In another alternative exemplary embodiment, the stabilizer attaches to the rear of the mouse but does not extend forward to provide a thumb-rest or finger-rest. In this exemplary embodiment, an opening for an x-y sensor is not needed since the stabilizer has truncated legs.

These and other embodiments will become apparent to those of skill in the art upon a reading of the following descriptions and a study of the several figures of the drawings.

BRIEF DESCRIPTION OF THE DRAWINGS

Exemplary embodiments are illustrated in referenced figures of the drawings. It is intended that the embodiments and figures disclosed herein are to be considered illustrative rather than limiting.

FIG. 1 is a perspective view of a mouse with stabilizer, in accordance with an exemplary embodiment.

FIG. 2 is an exploded view of the mouse with stabilizer.

FIG. 3 is a top plan view of the mouse with stabilizer of FIG. 1.

FIG. 4 is a left side elevated view taken along line 4-4 of FIG. 3.

FIG. 5 is an exploded view of the mouse with stabilizer of FIG. 4.

FIG. 6 is a right side elevated view taken along line 6-6 of FIG. 3.

FIG. 7 is a bottom plan view taken along line 7-7 of FIG. 5.

FIG. 8 is a bottom plan view taken along tine 8-8 of FIG. 5.

FIG. 9 is a top plan view taken along line 9-9 of FIG. 5.

FIG. 10 illustrates an exemplary locking attachment for a stabilizer.

FIG. 11 illustrates a tang and a tab in an unlocked position, in accordance with an exemplary embodiment.

FIG. 12 illustrates a tang and a tab in a locked position, in accordance with an exemplary embodiment.

FIG. 13 is a bottom plan view taken along lines 13-13 of FIG. 4.

FIG. 14 is a cross-sectional view taken along line 14-14 of FIG. 3.

FIG. 15 is a perspective view of a user using a mouse with stabilizer, in accordance with an exemplary embodiment.

FIG. 16 is a perspective view of a mouse with stabilizer, in accordance with an exemplary embodiment.

FIG. 17 is an exploded view of the mouse with stabilizer of FIG. 16.

FIG. 18 is a top plan view of the mouse with stabilizer of FIG. 16.

FIG. 19 is a bottom plan view of the mouse with stabilizer of FIG. 16.

FIG. 20 is a cross-sectional view taken along line 20-20 of FIG. 18.

DETAILED DESCRIPTION

The following embodiments are described and illustrated in conjunction with apparatuses, systems, and methods which are meant to be exemplary and illustrative, not limiting in scope.

FIG. 1 is a perspective view of a mouse assembly 10 with stabilizer, in accordance with an exemplary embodiment. The mouse assembly 10 includes a mouse 12 portion and a stabilizer 14 portion. The mouse 12, in this exemplary embodiment, can be an embodiment of the multidimensional mouse described in the commonly-owned U.S. Published Patent Application No. 20060250353, filed on Dec. 29, 2005, entitled “Multidimensional Input Device”, incorporated herein by reference. The exemplary mouse 12 includes a left side button 16, a top button 18, and a right side button 20, all of which can be used to provide dimensional input over and above that provided by the mouse's x-y sensor. One leg 21 of the U-shaped stabilizer 14 extends substantially to button 20 on the right side, providing a rest for the user's little finger, and the other leg 23 of the stabilizer extends substantially to button 16 on the left side of the mouse 12, providing a rest for the user's thumb. The base 25 of the stabilizer 14 which connects legs 21 and 23 provides a rest for the heel of a user's hand.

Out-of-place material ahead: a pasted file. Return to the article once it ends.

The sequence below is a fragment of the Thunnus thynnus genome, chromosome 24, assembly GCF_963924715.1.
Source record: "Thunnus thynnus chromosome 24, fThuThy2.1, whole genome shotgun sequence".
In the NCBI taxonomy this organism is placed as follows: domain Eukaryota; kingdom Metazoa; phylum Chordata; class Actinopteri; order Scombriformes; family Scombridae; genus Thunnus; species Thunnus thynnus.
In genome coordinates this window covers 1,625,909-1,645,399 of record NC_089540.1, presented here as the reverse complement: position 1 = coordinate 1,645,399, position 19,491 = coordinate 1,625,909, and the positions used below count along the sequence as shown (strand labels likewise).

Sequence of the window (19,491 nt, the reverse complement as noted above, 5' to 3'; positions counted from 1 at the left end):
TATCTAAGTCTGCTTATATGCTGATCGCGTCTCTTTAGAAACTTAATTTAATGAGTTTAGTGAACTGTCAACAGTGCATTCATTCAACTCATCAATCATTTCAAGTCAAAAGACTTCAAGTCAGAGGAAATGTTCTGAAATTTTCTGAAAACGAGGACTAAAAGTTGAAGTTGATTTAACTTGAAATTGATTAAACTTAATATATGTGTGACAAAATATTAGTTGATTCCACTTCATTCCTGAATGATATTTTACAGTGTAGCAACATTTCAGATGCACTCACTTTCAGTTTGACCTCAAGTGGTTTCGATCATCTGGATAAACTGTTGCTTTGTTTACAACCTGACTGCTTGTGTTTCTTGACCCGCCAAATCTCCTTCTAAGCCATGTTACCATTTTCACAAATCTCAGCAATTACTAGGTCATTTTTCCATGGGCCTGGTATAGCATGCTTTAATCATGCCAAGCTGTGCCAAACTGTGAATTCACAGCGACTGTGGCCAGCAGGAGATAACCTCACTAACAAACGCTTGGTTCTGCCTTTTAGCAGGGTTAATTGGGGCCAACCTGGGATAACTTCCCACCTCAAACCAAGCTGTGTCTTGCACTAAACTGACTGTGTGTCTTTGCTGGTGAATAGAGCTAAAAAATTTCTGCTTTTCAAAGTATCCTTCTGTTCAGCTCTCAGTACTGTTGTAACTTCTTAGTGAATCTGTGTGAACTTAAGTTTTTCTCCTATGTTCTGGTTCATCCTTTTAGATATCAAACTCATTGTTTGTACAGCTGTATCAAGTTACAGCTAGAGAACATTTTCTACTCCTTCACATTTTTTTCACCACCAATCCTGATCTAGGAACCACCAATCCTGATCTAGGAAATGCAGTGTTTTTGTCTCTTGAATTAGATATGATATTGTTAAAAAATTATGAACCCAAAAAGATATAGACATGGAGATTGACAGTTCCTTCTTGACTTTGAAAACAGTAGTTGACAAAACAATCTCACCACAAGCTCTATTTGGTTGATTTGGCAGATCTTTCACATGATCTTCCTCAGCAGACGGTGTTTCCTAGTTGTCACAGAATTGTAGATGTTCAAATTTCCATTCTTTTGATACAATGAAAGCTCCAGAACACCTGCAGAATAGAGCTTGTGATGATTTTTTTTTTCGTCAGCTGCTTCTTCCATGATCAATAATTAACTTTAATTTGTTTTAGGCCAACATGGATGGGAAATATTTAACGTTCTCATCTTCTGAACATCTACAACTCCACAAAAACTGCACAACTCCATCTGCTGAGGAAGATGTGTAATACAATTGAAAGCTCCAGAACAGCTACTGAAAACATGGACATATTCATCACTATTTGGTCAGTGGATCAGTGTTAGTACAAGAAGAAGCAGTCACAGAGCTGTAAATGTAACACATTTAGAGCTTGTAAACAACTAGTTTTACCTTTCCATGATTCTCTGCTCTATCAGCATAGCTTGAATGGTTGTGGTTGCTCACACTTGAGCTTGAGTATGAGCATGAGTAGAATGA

The mouse 12 also includes five other input mechanisms: (a) a left top button 22; (b) a right top button 24; (c) a scroll wheel 26; and (d) two programmable buttons 28 above the left side button 16. Finally, the exemplary mouse 12 connects to a computer via a cable 30. In other embodiments, the mouse 12 is a wireless mouse.

FIG. 2 illustrates an exploded view of a mouse 12 and a stabilizer 14, in accordance with an exemplary embodiment. The mouse 12 is elevated above where it would fit into the stabilizer 14. The figure illustrates three tab supports, each of which is labeled 32, that are coplanar with the bottom surface of stabilizer 14. As shown in the figure, each tab support 32 supports a tab 40 whose function will be described in further detail below.

FIG. 3 is a top plan view of the mouse assembly 10. Shown in FIG. 3 are the three buttons which might be used to provide dimensional input over and above that provided by the mouse's x-y sensor, in some exemplary embodiments: (a) the left side button 16; (b) the top button 18; and (c) the right side button 20. The efficient use of these buttons, alone or in combination, might require the user to perform sophisticated or intricate hand and finger movements which benefit from the stability provided by stabilizer 14. Likewise the stabilizer 14 provides additional stability when a user uses these dimensional-input buttons in combination with the input mechanisms that are found on mice which are not multidimensional, e.g., the left top button 22, the right top button 24, the scroll wheel 26, and the programmable buttons 28.